Sometimes I find myself privileged to receive exactly the right words of encouragement at exactly the right time, and because I spend WAY too much time on Facebook and the internet these days, it should come as no surprise that this is exactly where the latest heart-tugging message presented itself.

Earlier today (the ever-so-glorious hump day that it is), a friend of mine shared a very simple, yet poignant picture in my half-marathon training group. Layered over the picture were these exact words:

“Don’t look back. You’re not going that way.”

The day before, I had had a particularly bad 16-mile run (which was completely stupid because just the week before, I ran over 16 miles and had zero issues...nay, I felt great!). She shared this message after I told her about the horrors of Tuesday’s run because it reminded her of me in my peril.

And I found that really touching and encouraging.

Because even though I pretty much died that day, my friend was kind enough to remind me that the important thing, the only thing that mattered, was that I kept pressing onward.

And honestly, those words align themselves with the message that I am constantly pushing on myself: to just continue taking steps forward, no matter how slow or how small, because that is the only way that you are going to make progress.

I tell myself this on EVERY run I embark upon, because, let’s face it, every run is hard. Every run requires a certain amount (okay, a rather large certain amount) of sheer will and determination to complete.

But isn’t that pretty much every day life? I know it is in my household. And I have found that the only way I can make it through is to remind myself of those very words: “Don’t look back. You’re not going that way.”

I love those words not only because I can relate to them in a literal sense, but because they are absolutely brimming with positivity. And the very same positivity that I try to focus on daily, particularly in the moments when all patience and hope is lost (if you have kids, you know that such moments are inevitable...and if we’re honest, I think we’d agree that more often than not, patience is probably the one that gets lost the most).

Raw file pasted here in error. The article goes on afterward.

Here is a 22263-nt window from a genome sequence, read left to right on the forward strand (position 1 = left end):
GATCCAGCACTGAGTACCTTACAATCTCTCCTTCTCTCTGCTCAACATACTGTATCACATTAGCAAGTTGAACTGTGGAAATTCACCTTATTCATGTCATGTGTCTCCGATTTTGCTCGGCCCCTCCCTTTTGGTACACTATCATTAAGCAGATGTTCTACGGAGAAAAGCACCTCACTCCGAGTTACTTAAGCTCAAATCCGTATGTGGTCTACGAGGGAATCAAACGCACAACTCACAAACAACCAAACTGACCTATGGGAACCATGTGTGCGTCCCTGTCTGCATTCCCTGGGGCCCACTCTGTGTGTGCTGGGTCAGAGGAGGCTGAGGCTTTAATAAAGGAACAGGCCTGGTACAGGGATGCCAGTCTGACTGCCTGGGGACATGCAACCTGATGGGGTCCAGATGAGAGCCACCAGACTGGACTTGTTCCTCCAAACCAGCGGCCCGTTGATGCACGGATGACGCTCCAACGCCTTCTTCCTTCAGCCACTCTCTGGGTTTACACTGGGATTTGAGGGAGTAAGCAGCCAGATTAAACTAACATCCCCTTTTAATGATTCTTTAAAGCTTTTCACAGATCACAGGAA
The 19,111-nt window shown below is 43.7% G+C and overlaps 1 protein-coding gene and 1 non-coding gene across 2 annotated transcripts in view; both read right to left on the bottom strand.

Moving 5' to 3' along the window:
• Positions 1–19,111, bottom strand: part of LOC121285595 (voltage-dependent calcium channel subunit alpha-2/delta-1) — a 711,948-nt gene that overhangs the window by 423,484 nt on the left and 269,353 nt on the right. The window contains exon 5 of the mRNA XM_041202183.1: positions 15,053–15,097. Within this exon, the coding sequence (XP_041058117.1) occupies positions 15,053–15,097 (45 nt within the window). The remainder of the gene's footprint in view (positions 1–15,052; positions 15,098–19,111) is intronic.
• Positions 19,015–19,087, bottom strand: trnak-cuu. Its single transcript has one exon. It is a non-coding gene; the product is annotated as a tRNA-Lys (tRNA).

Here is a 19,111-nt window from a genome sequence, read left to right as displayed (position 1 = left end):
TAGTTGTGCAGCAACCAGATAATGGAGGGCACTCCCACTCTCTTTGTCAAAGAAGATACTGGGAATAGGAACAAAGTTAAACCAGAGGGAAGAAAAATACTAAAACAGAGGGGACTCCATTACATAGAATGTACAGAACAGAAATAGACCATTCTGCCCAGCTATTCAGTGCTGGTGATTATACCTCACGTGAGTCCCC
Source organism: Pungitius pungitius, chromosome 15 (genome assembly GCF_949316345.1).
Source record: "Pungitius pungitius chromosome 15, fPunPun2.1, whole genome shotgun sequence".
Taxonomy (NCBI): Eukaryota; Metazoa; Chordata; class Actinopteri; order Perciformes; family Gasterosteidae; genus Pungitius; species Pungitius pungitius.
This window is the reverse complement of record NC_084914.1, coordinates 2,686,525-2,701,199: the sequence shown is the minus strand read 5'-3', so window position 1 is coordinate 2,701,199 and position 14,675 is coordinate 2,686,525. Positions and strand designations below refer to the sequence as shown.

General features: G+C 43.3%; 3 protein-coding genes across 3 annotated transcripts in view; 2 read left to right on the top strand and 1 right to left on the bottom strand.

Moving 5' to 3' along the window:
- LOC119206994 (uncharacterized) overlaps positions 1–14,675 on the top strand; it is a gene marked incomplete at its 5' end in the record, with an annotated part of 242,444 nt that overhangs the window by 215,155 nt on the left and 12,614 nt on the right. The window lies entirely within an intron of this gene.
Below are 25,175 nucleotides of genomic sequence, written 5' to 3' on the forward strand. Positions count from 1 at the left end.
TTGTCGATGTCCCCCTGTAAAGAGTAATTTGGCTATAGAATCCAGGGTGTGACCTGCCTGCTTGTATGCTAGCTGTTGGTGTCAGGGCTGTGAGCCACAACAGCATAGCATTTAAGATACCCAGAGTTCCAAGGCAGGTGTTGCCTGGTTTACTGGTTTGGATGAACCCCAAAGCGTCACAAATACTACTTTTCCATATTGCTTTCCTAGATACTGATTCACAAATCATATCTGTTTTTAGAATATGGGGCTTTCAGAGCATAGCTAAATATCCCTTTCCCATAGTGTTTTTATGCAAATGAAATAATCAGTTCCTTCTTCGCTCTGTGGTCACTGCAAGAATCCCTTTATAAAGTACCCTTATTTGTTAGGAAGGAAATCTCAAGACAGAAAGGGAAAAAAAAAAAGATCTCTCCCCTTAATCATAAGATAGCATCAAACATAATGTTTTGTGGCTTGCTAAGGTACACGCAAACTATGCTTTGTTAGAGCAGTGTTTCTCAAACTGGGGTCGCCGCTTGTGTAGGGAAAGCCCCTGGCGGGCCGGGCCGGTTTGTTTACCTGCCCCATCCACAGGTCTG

It’s positive because in that simple phrase, there’s no ifs, ands, or buts. Regression simply isn’t an option. It doesn’t exist. Failure isn’t failure. It’s just another step forward toward my destination, my goals, my dreams.

It is so easy to become discouraged, to let our minds play games with us, and in doing so, we turn an already difficult task, into a near impossible one. But herein lies the true test. Do we push passed the emotional turmoil and complete the task anyway, even if we don’t complete it well, or should I say, as well as we hoped? Do we choose not to tear ourselves down just because we didn’t perform to the standard we had set for ourselves or to the standard we had previously achieved? Or do we give up and call it quits before we even give ourselves the chance to see what may have come from our efforts?

No, I say we roll with the punches, learn from our mistakes, and try to do better next time.

I didn’t want to do that run on Tuesday, and I knew from the start that mentally I was going into it at a disadvantage to where I was the previous week. But I still did it, and despite the fact that I didn’t do it well, and I ended it sucking wind and nearly passing out, I’m still really proud of myself for what I accomplished that day. Because despite the fact that it was a physically, emotionally, and mentally taxing run, I still finished. And that’s worth something.

It’s worth something in that I learned a little more about myself and about what I need to do to prepare myself for that, and more, in the future.

I’m not looking back, because that’s not where I’m going.


P.S. I am hereby declaring that a 16 mile run (and anything longer, for that matter) can no longer be considered a “workout”. It’s FAR more spiritual than physical at that point ;P

Comment